For nearly three weeks after the Dadri lynching, the Prime Minister, confronted by mounting pressure to respond, oscillated between ducking the issue by keeping silent, turning it into a wider existential clash between Hindus and Muslims, and finally describing it as a 'sad incident' while drawing an administrative distinction: "what do incidents like Dadri," he asked, "have to do with the Centre?"
We are now told that the Prime Minister is "angry" with the incendiary statements made by his party colleagues. They were in turn summoned by party president Amit Shah and given a dressing down. Characteristically, some of them have denied this.
While this may or may not assuage those still awaiting a more convincing response, it isn't quite clear why the Prime Minister is angry. After all, the troops were dutifully following the general's lead.
In the campaign for the national elections, the repeated "pink revolution" references by Mr Modi, then the party's Prime Ministerial candidate, inserted the alarmist, cow-under-attack rhetoric into the national conversation. His primary contention (which underwent mild variations in each speech): the UPA government was promoting the large scale illegal - and immoral - slaughter of cows, thereby bringing in a "pink revolution."
In Bihar, for instance, in a speech on April 2, 2014, he taunted Lalu Yadav, who comes from the caste of gau-palaks (cow rearers) for forging an alliance with a UPA that experiences garv (pride) at the massacre of cattle. By way of proof, Mr Modi spoke of the subsidies to the meat industry given by the UPA, and of the existence of large slaughterhouses everywhere. This, he explained to a crowd in Ghaziabad in Western Uttar Pradesh two days later, is the UPA's pink revolution, which wants ''India to be made the biggest meat exporter," a series of clever distortions and half-truths to conceal the larger lie of the cow in peril.
It is true that India's meat exports have steadily risen in the past several decades. But even as campaigner, Mr Modi would have known that government rules only permit the export of buffalo meat, not cow. Buffalo is technically not classified as beef by the government, even if it is treated as such in some of the countries it is exported to.
The UPA subsidy was for the agri-food export industry as a whole, of which meat export is a component.
As for the possibility of illegal killing of cows in slaughterhouses bound for export, here is what DB Sabharwal, a representative of India's meat exports association had to say: "There are 66 meat processing plants registered with the state and central government, which are only allowed for export. In each of these plants, a government veterinary doctor is posted at the gate and at the plant who does the ante-mortem and the post-mortem of the buffalo. In each plant, there are CCTV cameras installed all over as per the instruction of the state government. In most of the countries which are importing meat, some of them post their own veterinary doctors in the plants to ensure that the quality is safe and that it is buffalo meat. In addition, everything is monitored on the website and each animal when it goes for slaughter, it is accounted for and the meat from that animal is also accounted for."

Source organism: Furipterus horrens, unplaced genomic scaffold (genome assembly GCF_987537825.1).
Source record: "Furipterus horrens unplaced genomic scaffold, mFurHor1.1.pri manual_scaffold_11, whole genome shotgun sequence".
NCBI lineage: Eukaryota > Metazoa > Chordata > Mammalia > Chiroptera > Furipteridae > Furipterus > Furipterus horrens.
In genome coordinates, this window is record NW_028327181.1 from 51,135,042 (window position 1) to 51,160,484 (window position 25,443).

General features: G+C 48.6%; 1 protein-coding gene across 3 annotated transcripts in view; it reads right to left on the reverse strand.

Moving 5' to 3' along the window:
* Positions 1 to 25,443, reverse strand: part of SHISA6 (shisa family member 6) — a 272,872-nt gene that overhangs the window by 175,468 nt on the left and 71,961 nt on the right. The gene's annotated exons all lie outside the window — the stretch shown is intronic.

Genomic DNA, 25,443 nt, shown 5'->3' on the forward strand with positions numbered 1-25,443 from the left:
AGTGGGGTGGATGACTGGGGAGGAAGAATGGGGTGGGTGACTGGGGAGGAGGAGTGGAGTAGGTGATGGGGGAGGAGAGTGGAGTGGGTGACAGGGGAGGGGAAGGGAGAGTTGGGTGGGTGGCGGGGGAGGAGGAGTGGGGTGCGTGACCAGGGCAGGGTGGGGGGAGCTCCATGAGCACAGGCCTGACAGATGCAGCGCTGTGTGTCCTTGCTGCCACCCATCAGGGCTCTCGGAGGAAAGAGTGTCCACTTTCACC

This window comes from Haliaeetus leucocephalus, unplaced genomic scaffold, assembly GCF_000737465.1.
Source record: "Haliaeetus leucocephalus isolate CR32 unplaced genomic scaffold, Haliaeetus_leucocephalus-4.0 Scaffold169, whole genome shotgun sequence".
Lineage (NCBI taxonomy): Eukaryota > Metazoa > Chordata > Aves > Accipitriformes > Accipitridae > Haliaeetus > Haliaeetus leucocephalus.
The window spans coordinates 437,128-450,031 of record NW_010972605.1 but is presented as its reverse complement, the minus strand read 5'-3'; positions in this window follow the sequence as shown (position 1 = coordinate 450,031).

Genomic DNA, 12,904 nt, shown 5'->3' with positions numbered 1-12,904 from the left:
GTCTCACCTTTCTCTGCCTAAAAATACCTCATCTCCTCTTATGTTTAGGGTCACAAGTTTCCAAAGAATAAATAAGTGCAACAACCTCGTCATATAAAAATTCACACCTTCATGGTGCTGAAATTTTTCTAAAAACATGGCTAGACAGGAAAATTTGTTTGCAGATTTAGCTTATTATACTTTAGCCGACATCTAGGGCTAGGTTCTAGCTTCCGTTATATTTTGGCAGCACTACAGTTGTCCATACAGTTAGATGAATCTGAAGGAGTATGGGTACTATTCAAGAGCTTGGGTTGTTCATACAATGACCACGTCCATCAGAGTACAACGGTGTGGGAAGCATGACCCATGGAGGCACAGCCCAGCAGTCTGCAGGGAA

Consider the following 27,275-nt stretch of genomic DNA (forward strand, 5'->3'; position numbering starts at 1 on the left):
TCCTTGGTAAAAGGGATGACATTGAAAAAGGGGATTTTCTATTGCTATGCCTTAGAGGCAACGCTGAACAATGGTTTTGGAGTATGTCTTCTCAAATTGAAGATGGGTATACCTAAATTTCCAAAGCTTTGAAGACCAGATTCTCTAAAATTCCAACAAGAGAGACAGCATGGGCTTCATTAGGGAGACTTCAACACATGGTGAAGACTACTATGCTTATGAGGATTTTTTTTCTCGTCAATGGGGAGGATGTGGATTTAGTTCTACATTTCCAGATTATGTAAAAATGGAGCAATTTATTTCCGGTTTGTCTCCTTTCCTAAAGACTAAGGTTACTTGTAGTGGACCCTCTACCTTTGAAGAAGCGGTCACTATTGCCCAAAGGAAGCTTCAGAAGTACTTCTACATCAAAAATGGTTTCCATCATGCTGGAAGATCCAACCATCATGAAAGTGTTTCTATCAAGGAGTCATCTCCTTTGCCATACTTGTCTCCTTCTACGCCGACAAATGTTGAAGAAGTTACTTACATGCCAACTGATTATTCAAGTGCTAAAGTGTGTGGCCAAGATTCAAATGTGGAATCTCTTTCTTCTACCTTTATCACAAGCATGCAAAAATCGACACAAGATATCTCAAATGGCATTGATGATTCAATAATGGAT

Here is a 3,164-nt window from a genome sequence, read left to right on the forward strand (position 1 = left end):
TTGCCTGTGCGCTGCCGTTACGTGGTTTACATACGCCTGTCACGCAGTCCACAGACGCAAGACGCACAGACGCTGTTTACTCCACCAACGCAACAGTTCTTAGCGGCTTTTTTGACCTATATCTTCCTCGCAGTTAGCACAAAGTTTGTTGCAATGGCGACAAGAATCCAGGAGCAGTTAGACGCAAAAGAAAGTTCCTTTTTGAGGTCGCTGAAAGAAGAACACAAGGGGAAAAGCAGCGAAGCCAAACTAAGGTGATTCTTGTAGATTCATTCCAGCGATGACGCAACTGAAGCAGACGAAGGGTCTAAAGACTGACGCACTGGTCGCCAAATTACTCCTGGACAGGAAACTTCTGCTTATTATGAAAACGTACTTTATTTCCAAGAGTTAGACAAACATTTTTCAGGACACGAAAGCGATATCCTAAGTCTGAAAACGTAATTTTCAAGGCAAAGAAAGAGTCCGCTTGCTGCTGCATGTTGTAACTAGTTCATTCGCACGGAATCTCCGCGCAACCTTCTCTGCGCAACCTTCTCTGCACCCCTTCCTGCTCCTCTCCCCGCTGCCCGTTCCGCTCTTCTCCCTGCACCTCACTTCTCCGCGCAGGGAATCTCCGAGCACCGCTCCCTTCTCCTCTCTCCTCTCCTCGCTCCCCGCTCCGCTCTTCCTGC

Moreover, the approximately Rs 27,000 crore buffalo meat export trade is not the monopoly of a single religion; the recent discovery that a particularly acid-tongued BJP MLA had part ownership of a meat export firm for three years only underlines the fallacy of making such divisive insinuations. In light of this, for Mr Modi's assertion to hold true - that India, is in effect illicitly exporting a buffalo-cow mix - would involve a sinister, decades-long collusion between central and state governments, meat traders, exporters and perhaps even consumers in the 65 countries to whom India exports meat (of which the three biggest are Vietnam, Malaysia, and Thailand). It was a breathtakingly provocative claim for a politician of his stature; if he had proof to back it up, it is yet to be shared with the Indian public.
But with one stroke, he was handing to the dangerous ecosystem of self-styled gau-rakshaks their 'aha!' moment. Damn the evidence, they could now say (and they do) - no less than the Prime Ministerial candidate is airing the very conspiracy theories they deployed to justify their vigilantism.